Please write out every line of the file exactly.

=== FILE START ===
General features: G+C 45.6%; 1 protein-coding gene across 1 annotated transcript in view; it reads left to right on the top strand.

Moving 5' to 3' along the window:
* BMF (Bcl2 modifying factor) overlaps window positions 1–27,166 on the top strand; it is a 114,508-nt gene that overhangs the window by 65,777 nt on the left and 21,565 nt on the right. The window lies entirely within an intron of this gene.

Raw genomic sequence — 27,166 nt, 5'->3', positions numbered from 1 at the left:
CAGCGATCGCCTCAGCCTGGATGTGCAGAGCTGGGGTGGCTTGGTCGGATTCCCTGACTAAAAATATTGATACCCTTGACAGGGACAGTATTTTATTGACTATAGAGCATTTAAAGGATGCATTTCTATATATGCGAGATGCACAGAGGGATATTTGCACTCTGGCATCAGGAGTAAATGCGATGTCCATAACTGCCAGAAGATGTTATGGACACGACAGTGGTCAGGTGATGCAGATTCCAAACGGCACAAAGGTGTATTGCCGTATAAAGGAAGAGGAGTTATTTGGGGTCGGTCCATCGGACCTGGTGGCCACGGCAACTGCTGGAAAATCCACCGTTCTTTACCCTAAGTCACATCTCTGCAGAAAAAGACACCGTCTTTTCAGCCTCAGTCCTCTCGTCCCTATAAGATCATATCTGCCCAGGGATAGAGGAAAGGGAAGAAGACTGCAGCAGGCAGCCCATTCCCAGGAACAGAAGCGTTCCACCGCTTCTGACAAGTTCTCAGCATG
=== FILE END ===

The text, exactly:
General features: G+C 45.6%; 1 protein-coding gene across 1 annotated transcript in view; it reads left to right on the top strand.

Moving 5' to 3' along the window:
* BMF (Bcl2 modifying factor) overlaps window positions 1–27,166 on the top strand; it is a 114,508-nt gene that overhangs the window by 65,777 nt on the left and 21,565 nt on the right. The window lies entirely within an intron of this gene.

Raw genomic sequence — 27,166 nt, 5'->3', positions numbered from 1 at the left:
CAGCGATCGCCTCAGCCTGGATGTGCAGAGCTGGGGTGGCTTGGTCGGATTCCCTGACTAAAAATATTGATACCCTTGACAGGGACAGTATTTTATTGACTATAGAGCATTTAAAGGATGCATTTCTATATATGCGAGATGCACAGAGGGATATTTGCACTCTGGCATCAGGAGTAAATGCGATGTCCATAACTGCCAGAAGATGTTATGGACACGACAGTGGTCAGGTGATGCAGATTCCAAACGGCACAAAGGTGTATTGCCGTATAAAGGAAGAGGAGTTATTTGGGGTCGGTCCATCGGACCTGGTGGCCACGGCAACTGCTGGAAAATCCACCGTTCTTTACCCTAAGTCACATCTCTGCAGAAAAAGACACCGTCTTTTCAGCCTCAGTCCTCTCGTCCCTATAAGATCATATCTGCCCAGGGATAGAGGAAAGGGAAGAAGACTGCAGCAGGCAGCCCATTCCCAGGAACAGAAGCGTTCCACCGCTTCTGACAAGTTCTCAGCATG